A: I have written a picture book that is based on my daughters. You know, my youngest one likes to tell everybody, "Mommy wrote 'Best Day Ever' about us." Which is true. My oldest daughter is constantly giving me ideas, so we sat down at one point to try and write this book together. But I don't think they are there yet. They are not old enough to read my stuff. My oldest daughter, who just turned 10, I think some of her friends are starting to read "If I Stay."
Q: You deal with some heavy themes in the book like loss and choices. Were you concerned or did it just evolve with the story?
A: When I started writing the book, I wasn't sure it would be young adult and neither was my agent. I am glad we decided in the end that it would be. I think (young adult) has really evolved and basically encompasses anything that is a coming-of-age story. There are lots of really wonderful, fun YA books that are set in high school and about the high school experience. I am not reaching back to my high school time to kind of relive it and mine that for material when I am writing these books. I am usually working out stuff that I am dealing with now. For whatever reason, every time I sit down to write one of these books, the characters who arrive to tell the story tend to be between the ages of 17 and 22.
Q: That is very interesting.
A: Yeah, there's a bunch of reasons. I always joke that I am still 16 in my head. I think there is something else to it. As we get older, we tend to think it is less OK to be vulnerable and to feel what we feel. It's kind of bull. We all still feel things pretty deeply. It just becomes less socially acceptable to express that. I thought about what would happen if I wrote about people in their mid-40s, and I would have to write about people who are hiding behind layers of subterfuge to mask their feelings.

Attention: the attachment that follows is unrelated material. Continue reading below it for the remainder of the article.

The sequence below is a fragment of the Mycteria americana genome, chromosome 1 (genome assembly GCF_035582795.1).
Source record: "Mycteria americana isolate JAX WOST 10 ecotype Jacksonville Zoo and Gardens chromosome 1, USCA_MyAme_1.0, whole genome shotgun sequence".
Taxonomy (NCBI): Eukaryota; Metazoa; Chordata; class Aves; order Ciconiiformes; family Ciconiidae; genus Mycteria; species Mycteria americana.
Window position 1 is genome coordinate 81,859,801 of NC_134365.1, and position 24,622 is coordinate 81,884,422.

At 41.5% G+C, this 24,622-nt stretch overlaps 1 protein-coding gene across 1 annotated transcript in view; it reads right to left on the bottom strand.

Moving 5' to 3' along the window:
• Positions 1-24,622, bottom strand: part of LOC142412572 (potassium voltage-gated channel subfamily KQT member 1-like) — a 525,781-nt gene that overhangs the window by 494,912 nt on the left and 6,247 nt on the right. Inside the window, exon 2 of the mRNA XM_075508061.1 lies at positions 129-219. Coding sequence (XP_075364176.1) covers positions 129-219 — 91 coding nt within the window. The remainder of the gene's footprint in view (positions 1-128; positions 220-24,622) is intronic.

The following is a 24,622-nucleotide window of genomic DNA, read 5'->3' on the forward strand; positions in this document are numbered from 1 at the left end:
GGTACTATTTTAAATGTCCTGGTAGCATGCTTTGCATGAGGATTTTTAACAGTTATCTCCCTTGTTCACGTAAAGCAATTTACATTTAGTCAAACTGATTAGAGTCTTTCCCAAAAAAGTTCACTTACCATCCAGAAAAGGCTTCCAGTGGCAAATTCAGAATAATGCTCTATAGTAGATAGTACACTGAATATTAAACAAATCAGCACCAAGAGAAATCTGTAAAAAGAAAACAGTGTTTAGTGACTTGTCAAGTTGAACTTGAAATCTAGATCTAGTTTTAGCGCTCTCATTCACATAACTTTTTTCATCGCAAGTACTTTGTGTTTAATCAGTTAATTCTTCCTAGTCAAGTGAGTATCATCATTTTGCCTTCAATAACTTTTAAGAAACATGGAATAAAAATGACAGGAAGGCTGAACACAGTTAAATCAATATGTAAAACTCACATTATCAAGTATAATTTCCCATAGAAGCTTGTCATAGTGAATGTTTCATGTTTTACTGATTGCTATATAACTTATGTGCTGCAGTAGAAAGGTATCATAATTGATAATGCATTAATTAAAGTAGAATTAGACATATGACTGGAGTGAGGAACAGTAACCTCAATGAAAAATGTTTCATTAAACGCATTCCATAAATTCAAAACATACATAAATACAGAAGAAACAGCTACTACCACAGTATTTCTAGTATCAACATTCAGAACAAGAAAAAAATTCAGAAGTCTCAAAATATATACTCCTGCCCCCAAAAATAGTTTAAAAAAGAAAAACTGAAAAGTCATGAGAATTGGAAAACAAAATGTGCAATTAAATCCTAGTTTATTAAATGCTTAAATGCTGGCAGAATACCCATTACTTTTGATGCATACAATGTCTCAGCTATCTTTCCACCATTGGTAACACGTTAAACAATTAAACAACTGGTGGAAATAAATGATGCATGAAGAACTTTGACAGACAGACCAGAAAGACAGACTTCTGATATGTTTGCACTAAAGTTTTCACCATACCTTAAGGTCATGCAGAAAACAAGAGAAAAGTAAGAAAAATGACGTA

You do that in YA as well. You have characters who are avoiding what is going on and acting in ways out of their self-interest and you, the author, knows what is going on and they don't. But I find the thought of writing about me, a 44-year-old-woman, I don't know if I would be able to get the voice right. Every time I think I am going to do that, I lose interest.
Q: Were your own parents as freewheeling as the ones in the book and movie?
A: They weren't that freewheeling. I was the third kid and they were just really busy and it was the '70s, but my parents always trusted us. They said, "We trust you and you listen to the voice in your head. You know the right thing to do."
When I was 16 I was an exchange student in England for a year. When I came back from that the idea of me being a kid under their rules was over. But I never abused that. My parents weren't young cool punk rockers, but they were pretty cool about giving me some room to expand my boundaries and like Mia, I didn't abuse that. They know their daughter and know she has never done anything too crazy. They trust her. There is a mutual trust there.
Patricia Sheridan's Breakfast with�Gayle Forman